Tribal Energy Resource Agreements (TERAs) are authorized under Title V of the Energy Policy Act of 2005. A TERA is a means by which a tribe could be authorized to review, approve, and manage business agreements, leases, and rights-of-way pertaining to energy development on Indian trust lands, absent approval of each individual transaction by the Secretary. Interior promulgated TERA regulations in 2008 at 25 CFR part 224. The TERAs offer the opportunity to promote development of domestically produced energy resources on Indian land; however, 12 years after the passage of the Act and 9 years after the issuance of TERA regulations, not one tribe has sought Interior's approval for a TERA. One theory asserted by at least one tribe as to the failure of this legislation is the Act does not address precisely how much Federal oversight would disappear for tribes operating under TERAs. Specifically, Interior had not defined the term “inherently Federal functions” that Interior will retain following approval of a TERA. This term appears in Interior's regulations at 25 CFR 224.52(c) and 224.53(e)(2), but not in the Act. Without some assurance as to the benefits (in terms of less Federal oversight) a tribe would receive through clarification of “inherently Federal functions,” tribes have no incentive to undergo the intensive process of applying for a TERA. Clarification of this phrase would also address Recommendation 5 of GAO-15-502, Indian Energy Development: Poor Management by BIA Has Hindered Energy Development on Indian Lands (June 2015). The recommendation directed Interior to “provide additional energy development-specific guidance on provisions of TERA regulations that tribes have identified to Interior as unclear.”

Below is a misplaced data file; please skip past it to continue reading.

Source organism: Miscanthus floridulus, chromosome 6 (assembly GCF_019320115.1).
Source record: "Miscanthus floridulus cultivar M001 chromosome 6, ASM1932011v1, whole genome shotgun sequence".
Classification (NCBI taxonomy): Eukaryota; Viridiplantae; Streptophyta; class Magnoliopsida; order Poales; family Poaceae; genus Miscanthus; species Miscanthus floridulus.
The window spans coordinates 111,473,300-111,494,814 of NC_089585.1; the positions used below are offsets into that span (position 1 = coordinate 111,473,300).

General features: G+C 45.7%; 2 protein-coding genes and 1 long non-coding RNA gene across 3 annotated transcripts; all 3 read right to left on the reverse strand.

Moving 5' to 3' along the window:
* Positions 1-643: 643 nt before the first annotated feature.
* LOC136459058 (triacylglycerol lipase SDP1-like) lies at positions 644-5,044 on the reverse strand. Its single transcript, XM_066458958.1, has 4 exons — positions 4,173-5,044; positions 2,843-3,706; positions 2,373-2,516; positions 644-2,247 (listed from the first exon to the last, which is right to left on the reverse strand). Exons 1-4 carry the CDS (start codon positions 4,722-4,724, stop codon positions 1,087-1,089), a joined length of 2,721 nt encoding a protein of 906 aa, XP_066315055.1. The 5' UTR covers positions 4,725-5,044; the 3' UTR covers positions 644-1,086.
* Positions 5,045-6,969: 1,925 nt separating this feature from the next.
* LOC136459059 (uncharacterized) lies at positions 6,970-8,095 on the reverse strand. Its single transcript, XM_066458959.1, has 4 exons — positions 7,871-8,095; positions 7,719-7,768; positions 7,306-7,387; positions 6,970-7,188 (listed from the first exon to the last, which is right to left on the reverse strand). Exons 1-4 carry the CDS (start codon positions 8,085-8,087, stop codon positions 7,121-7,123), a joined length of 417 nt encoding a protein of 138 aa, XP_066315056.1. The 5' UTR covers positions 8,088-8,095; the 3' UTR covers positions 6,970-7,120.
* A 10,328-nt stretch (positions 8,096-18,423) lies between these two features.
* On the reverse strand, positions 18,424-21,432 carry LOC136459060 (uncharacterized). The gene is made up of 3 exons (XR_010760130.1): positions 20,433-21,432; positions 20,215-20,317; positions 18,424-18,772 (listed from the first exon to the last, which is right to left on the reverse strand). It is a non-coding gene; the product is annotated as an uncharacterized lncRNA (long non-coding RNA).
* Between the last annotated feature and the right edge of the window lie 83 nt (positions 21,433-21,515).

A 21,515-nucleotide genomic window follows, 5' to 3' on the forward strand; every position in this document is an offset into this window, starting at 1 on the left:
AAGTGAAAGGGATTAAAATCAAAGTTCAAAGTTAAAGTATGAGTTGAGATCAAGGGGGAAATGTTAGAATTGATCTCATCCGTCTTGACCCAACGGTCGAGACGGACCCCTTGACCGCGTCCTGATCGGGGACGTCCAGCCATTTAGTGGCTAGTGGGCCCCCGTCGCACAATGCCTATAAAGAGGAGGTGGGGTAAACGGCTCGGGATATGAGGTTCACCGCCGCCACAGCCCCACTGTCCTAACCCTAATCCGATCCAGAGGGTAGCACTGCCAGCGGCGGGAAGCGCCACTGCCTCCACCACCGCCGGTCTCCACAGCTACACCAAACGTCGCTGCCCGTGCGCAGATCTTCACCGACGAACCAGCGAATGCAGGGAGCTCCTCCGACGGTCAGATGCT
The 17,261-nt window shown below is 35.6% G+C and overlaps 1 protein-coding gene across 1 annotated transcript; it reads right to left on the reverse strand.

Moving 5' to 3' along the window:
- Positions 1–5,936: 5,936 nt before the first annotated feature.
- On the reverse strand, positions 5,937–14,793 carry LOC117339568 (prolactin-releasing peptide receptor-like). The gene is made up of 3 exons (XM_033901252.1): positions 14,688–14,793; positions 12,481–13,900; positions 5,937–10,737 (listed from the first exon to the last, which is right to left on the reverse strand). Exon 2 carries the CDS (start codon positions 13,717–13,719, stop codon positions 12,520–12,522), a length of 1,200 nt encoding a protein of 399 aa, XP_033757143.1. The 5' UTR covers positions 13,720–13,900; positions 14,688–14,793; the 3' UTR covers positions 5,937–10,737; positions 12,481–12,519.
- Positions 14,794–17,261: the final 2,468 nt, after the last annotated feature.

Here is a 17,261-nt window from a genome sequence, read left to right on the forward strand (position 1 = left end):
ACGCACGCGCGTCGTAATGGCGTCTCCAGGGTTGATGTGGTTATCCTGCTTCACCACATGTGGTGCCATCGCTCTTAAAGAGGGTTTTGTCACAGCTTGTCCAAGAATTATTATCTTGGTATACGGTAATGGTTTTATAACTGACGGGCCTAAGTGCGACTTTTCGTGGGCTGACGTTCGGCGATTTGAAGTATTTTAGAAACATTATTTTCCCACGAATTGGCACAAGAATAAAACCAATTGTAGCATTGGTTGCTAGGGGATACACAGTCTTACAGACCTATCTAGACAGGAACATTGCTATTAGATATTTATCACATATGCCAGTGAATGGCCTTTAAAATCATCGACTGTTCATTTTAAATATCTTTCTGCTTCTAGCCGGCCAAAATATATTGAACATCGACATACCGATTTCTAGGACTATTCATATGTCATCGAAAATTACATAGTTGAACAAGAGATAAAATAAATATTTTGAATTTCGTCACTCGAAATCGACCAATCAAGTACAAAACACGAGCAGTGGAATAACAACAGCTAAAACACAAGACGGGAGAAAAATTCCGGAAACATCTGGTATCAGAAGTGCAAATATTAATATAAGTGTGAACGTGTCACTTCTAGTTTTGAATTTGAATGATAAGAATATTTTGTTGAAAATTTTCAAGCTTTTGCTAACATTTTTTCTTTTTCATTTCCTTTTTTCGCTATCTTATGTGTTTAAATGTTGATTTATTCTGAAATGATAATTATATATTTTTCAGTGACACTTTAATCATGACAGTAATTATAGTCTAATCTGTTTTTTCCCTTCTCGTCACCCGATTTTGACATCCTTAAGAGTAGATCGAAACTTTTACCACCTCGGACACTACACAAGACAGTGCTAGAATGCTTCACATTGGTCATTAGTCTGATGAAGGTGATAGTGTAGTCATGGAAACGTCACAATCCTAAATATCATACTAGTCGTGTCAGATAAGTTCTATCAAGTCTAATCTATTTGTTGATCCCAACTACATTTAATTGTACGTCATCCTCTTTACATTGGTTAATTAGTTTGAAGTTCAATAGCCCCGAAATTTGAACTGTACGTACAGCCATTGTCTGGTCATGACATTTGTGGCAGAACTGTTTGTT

The BIA has been working closely with the Office of the Solicitor to develop guidance on how Interior will interpret the term “inherently Federal functions.” It is expected that by providing this certainty as to the scope of Federal oversight, tribes will better be able to justify the process of applying for a TERA. The BIA expects to have the guidance finalized and available on its website by October 2017.